It’s being touted as a way to reduce deforestation in Indonesia: Give investors — who have already been issued permits to convert forests and peatlands into plantations — degraded land instead. Still, the country has a long way to go before this is possible, including figuring out what incentives are needed to make these land swaps a reality.
The assets of the forests, for one, are often used to fund the operations of palm oil or pulp and paper plantations. Lack of clarity about land rights issues is also likely to make investors nervous.
Another big stumbling block is that government institutions – including the land agency, the ministry of forestry, and the ministry of agriculture – have different definitions for “degraded land,” said Nirarta Samadhi, who is helping the country coordinate efforts to reduce emissions from deforestation and forest degradation (REDD+).
Until that’s reconciled, it won’t be possible to draw up a comprehensive map and database for degraded lands, which would pave the way for these exchanges.
A half-century ago, more than three-quarters of the sprawling archipelagic nation was blanketed in plush tropical rainforest. But in the rush to supply the world with commodities including logs, pulp and paper and more recently palm oil, and other economic uses, half of those trees have been cleared, making deforestation and land use change the biggest contributor to Indonesia’s total emissions.
Though President Susilo Bambang Yudhoyono has pledged to cut greenhouse gas emissions by 26 percent from business-as-usual by 2020, Indonesia also has to increase food production and export to keep up with an economy that is growing at 6.2 percent last quarter, making it the fastest among G-20 countries after China.
The President believes in the benefits of the land swap scheme.
“New policies and incentives will be on the table for those who would turn unproductive grasslands into high-yielding and productive assets,” Yudhoyono told business leaders in Jakarta in April last year. “The success of this program is critical to our success in pursuing a green economy.”
But it’s an uphill battle.
More than half of the 22 million hectares of land slated by the Ministry of Forestry for plantations is forested, according to the Center for International Forestry Research’s study Reducing Forestry Emissions in Indonesia, which warned it’s a plan that could result in huge carbon deficits for decades to come.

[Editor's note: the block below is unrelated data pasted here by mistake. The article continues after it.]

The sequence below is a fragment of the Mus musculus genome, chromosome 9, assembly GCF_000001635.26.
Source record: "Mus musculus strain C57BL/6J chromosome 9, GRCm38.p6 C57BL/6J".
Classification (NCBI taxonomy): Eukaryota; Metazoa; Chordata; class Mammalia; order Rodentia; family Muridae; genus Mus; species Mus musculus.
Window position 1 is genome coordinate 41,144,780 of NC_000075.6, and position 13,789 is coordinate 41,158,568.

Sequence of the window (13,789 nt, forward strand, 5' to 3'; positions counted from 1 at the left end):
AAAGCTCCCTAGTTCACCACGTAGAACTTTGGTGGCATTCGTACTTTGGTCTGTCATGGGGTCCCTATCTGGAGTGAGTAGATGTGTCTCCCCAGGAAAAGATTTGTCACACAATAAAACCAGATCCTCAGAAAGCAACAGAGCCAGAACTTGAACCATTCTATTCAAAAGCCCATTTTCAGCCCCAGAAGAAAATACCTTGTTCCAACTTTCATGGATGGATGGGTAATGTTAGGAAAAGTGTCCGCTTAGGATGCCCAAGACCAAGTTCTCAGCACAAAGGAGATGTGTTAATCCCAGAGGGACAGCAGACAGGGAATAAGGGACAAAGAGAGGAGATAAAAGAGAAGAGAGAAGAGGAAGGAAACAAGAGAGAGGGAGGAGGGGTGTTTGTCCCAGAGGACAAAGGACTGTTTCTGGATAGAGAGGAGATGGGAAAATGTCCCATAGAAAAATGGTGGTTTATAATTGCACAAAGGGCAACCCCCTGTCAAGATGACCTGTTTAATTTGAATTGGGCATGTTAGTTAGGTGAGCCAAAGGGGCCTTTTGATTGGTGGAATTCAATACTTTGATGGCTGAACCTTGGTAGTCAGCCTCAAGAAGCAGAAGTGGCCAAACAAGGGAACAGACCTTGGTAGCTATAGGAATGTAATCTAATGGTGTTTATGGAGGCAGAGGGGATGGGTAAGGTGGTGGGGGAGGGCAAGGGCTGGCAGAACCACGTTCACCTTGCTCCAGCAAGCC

Developing plantations on degraded lands is critical, the 2010 study said, pointing as well to the need for accurate spatial planning data.
Most of Indonesia’s greenhouse gas emissions come from land use change, particularly from deforestation and clearing of peatlands. This prompted Indonesia to try REDD+, a global scheme that aims to slow climate change by compensating developing countries that protect their forests.
But while the land swap proposal is being heavily promoted, degraded lands are likely to be less attractive to timber and oil palm investors because there are no forest assets to liquidate to fund plantation operations, said authors in CIFOR’s study on Indonesia’s forestry emissions.
“Incentives for land swaps and plantation mosaics must be introduced and implemented,” they said.
Abetnego Tarigan, the national executive director of environmental group Walhi, warned that many areas that may be earmarked as degraded lands have already permits on them. With this uncertainty, companies that hold concessions with forests would not agree to do the land swap.
Another option is to encourage companies with permits to develop plantations on forested areas to change their concession into a conservation license, said Samadhi. This is a business that will still generate income through selling carbon credits to the voluntary markets and conserve the forests at the same time, he said.
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